Students should apply to university after results and 'start degree in January'

University admissions systems should be revised so students start in January to minimize mental health issues, a senior director has suggested.

Using predicted grades to secure university offerings can put “tremendous pressure” on students in their final year of high school, according to Samantha Price, director of Benenden School in Kent.

Price, President of the Girls ’Schools Association (GSA), calls for the introduction of a post-qualification application system – and the reduction of the traditional nine-semester degree to eight semesters.

Students could use the fall semester to secure work experience with the help of their ex-school and focus on building skills in areas like financial literacy before starting their studies in January, she said.

In her first few comments when she took up her post, Ms. Price said, “I don’t think our current grading system is any more good, and I don’t think our college application system is doing its job.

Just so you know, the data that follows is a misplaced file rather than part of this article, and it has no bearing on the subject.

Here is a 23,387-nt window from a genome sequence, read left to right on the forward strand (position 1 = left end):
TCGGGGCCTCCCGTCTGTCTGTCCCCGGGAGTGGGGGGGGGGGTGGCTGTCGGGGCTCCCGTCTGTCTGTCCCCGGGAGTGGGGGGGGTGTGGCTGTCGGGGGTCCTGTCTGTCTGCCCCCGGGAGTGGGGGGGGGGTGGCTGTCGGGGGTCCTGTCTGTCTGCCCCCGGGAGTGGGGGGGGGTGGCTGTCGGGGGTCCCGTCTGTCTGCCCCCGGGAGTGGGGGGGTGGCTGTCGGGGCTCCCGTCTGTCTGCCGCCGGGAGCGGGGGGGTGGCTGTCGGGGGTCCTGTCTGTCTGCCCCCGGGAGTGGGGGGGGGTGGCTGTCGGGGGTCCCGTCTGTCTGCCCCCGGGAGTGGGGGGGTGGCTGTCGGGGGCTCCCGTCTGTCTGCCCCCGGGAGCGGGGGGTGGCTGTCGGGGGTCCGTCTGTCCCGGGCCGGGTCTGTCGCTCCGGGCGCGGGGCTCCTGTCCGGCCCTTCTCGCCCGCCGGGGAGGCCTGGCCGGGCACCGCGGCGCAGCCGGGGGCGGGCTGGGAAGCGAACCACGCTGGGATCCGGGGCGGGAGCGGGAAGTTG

“I don’t think it’s fair across industries, and I don’t think it’s fair to the mental health of young people either.”

In June, Education Secretary Gavin Williamson told MPs that he would like to introduce a system of making university offers to students after Summer Results Day without the need for legislation.

The Department for Education (DfE) recently held a consultation on moving to a Post-Qualifications Admissions (PQA) system in England due to concerns about the accuracy of the predicted grades.

One possibility under consideration would be for students to apply as usual during the semester, but university offers would only be made after the results date.

The other option would be for students to apply to the university in the summer after graduating from high school and receive offers from institutions – and the start of studies could be postponed to later than September or October.

The new GSA President supports a system whereby students only apply to the university after receiving their results and are in contact with the school during the application process.

She added, “I think there is actually a lot of community work that young people would really benefit from getting involved in, and that really helps with mental health issues too.”

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